The South Burnett Council is working to eradicate the Aedes aegypti population from Wondai.
The South Burnett Council is working to eradicate the Aedes aegypti population from Wondai.

Have you seen this mosquito?

SINCE 2013 the South Burnett Regional Council has been monitoring and trying to eradicate a small population of the Aedes aegypti mosquito living in the Wondai area.

The Aedes aegypti mosquito is a common carrier for diseases like yellow fever, dengue fever and the Zika virus and is registered as a mosquito of public health significance by the Australian Department of Health.

While most blood-feeding mosquitoes have the ability to carry and spread these diseases the Aedes aegypti is particular effective because it is a sporadic feeder.

Instead of settling on one person or animal and sucking a full stomach of blood it will move from person to person taking a small amount from each before moving on to lay its eggs.

They prefer to breed in small pools of stagnant water, like clogged drains, pot plant trays and vases, and tend to live inside.

Importantly they are day-time feeders.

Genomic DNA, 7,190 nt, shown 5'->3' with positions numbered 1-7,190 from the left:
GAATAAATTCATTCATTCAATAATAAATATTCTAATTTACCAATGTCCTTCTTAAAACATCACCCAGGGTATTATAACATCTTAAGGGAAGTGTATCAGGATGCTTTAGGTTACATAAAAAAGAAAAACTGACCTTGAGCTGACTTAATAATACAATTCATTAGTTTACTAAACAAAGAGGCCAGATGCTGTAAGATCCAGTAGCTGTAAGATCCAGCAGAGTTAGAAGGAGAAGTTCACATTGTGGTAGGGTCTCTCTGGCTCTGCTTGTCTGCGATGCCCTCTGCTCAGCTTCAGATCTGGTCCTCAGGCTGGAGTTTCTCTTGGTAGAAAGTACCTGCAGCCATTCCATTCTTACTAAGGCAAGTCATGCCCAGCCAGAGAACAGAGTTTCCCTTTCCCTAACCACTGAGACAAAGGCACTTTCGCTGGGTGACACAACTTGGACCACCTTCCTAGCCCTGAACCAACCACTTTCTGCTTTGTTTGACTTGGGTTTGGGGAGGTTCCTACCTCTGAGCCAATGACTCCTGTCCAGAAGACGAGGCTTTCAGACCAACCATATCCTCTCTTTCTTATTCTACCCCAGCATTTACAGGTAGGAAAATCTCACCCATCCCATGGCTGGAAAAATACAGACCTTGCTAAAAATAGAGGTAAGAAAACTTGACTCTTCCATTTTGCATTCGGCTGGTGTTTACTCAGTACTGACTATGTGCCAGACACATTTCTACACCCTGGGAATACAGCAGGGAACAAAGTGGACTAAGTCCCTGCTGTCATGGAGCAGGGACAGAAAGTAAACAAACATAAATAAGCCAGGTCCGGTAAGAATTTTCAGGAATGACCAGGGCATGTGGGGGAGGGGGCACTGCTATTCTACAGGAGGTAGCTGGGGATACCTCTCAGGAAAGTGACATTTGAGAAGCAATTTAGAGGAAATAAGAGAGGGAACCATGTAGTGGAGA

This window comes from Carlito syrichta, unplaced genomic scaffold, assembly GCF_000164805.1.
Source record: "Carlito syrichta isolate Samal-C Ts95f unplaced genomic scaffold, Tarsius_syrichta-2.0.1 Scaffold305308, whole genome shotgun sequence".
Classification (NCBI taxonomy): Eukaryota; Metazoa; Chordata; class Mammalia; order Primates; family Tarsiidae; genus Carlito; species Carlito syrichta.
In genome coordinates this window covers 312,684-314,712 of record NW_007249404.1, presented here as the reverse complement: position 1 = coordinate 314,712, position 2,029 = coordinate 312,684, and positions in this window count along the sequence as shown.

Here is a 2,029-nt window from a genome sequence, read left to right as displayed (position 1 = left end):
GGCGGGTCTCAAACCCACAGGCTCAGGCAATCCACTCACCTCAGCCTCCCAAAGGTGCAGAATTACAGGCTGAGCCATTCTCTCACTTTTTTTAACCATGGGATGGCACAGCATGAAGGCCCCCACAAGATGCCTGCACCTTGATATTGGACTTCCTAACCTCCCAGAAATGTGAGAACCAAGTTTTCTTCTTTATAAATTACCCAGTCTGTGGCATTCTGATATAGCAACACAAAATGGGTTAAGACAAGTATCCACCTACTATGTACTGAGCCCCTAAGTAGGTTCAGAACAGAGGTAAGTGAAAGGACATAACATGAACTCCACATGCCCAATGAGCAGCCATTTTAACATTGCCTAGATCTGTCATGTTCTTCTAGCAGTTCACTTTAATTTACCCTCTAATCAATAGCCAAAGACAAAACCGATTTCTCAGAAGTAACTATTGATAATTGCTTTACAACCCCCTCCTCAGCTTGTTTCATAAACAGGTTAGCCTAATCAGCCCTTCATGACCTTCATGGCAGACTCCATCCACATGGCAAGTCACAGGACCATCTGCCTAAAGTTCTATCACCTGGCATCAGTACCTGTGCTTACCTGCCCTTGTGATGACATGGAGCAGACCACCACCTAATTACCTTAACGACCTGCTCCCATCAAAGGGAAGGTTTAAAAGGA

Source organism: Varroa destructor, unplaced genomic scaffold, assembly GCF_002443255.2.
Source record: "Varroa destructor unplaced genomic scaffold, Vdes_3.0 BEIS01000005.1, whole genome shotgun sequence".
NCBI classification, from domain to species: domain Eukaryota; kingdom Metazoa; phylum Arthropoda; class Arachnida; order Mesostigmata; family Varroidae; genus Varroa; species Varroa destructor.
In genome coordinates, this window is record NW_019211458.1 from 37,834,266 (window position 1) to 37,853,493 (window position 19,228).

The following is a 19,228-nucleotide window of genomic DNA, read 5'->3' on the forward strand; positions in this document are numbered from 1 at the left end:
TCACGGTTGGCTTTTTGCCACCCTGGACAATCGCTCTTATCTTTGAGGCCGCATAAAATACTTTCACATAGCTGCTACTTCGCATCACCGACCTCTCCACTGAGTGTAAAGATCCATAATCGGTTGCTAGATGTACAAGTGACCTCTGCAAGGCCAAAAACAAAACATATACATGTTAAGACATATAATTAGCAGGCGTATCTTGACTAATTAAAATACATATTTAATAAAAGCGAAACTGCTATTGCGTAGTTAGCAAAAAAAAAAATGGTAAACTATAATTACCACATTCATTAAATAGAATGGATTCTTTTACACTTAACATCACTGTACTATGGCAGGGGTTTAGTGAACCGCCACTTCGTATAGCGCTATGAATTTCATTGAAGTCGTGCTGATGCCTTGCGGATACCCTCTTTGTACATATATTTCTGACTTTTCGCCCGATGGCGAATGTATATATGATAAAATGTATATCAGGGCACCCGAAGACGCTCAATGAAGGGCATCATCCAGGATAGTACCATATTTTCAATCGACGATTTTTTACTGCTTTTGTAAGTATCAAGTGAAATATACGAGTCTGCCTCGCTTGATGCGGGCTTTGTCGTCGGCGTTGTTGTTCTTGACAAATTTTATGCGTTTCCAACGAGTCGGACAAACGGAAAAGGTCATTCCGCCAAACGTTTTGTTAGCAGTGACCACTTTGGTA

Megan Nilon is the council's environmental health officer and she is tasked with eradicating the pest.

She said there was a lot people could do to help.

"Every five to seven days you should change the water in your pots and actually wipe out with a cloth your pot plant bases because the eggs are laid attached to the pot plant base and as the water comes up they hatch,” Ms Nilon said.

"The thing with mosquitoes is they very good breeders because they've been here since prehistoric times. Their eggs are desiccated, that means they lay their eggs, they dry out, water is added and they hatch.”

The eggs can lay dormant for months and they can hatch in waves.

The bugs are widespread, they are found on most continents and at one point were common as far south as Sydney.

As more people installed flyscreens in their homes, used bug spray and insect replants, built sewage systems and had greater awareness of the mosquito's breeding habits their numbers reduced drastically.

Now their main concentration is in far north Queensland.

"It has been here before,” Ms Nilon said.

Despite the potential danger presented by the bugs Ms Nilon said the population in Wondai was very small and they are yet to have any cases of those more nasty illnesses.

"We, luckily, don't have a problem like we have in Cairns where it's everywhere and it would be very hard to eradicate,” she said.

"We are looking at reducing the population to a point where we don't find them any more.”

If you live near Wondai and notice mosquitoes sporadically biting you during the day contact the South Burnett Regional Council on 41899100.